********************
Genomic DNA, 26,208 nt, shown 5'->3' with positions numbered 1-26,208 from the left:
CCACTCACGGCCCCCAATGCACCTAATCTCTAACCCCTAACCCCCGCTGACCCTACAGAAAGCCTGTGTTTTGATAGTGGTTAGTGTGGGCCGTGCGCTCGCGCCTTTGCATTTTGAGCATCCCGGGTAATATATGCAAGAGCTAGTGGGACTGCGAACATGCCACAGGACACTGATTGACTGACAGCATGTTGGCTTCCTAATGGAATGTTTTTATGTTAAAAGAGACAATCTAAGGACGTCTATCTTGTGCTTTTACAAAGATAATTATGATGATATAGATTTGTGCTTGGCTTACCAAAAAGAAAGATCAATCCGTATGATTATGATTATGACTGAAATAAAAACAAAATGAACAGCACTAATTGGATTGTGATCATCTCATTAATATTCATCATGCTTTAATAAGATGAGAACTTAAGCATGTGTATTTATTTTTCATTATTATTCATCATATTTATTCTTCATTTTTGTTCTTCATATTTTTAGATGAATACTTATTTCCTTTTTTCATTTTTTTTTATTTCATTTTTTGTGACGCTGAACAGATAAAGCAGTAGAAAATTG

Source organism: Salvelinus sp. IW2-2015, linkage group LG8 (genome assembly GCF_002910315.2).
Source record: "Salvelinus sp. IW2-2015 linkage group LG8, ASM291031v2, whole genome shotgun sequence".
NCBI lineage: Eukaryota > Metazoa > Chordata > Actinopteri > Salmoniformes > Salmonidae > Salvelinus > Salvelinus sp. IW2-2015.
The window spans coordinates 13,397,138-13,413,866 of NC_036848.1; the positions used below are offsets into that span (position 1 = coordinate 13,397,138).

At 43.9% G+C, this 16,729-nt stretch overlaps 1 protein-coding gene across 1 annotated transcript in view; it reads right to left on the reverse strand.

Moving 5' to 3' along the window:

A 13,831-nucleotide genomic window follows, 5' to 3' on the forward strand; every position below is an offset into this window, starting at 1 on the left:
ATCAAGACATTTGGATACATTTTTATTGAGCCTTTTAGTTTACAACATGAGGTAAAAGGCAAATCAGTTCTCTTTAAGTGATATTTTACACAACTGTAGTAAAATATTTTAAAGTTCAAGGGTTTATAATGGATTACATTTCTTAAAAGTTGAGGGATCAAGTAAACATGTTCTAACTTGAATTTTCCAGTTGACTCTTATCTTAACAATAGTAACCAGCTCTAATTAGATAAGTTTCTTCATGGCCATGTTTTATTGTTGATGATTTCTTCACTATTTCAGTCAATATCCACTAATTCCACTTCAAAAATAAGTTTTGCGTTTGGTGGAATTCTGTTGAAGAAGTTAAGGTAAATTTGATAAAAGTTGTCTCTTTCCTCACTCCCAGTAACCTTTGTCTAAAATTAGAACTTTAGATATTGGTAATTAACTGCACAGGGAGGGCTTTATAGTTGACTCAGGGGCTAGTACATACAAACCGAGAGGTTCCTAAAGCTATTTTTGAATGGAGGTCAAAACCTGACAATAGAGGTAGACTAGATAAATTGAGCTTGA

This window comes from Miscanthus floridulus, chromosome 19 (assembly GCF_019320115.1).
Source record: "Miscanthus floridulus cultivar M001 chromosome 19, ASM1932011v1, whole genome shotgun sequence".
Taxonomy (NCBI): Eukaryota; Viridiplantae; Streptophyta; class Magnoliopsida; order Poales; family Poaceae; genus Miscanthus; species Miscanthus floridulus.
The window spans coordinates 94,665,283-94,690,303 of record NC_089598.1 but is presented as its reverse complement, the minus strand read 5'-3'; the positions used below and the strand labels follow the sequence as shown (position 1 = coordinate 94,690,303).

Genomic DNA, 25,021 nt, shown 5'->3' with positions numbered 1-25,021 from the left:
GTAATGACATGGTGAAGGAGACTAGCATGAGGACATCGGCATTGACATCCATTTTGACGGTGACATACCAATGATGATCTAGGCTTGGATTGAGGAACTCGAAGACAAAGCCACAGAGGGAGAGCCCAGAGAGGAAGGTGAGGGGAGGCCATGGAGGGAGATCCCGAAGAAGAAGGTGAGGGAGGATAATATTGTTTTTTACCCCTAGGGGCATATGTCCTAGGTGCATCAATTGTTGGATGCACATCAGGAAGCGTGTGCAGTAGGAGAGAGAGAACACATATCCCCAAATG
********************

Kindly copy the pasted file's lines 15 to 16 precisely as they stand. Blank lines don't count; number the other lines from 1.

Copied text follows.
Genomic DNA, 25,021 nt, shown 5'->3' with positions numbered 1-25,021 from the left:
GTAATGACATGGTGAAGGAGACTAGCATGAGGACATCGGCATTGACATCCATTTTGACGGTGACATACCAATGATGATCTAGGCTTGGATTGAGGAACTCGAAGACAAAGCCACAGAGGGAGAGCCCAGAGAGGAAGGTGAGGGGAGGCCATGGAGGGAGATCCCGAAGAAGAAGGTGAGGGAGGATAATATTGTTTTTTACCCCTAGGGGCATATGTCCTAGGTGCATCAATTGTTGGATGCACATCAGGAAGCGTGTGCAGTAGGAGAGAGAGAACACATATCCCCAAATG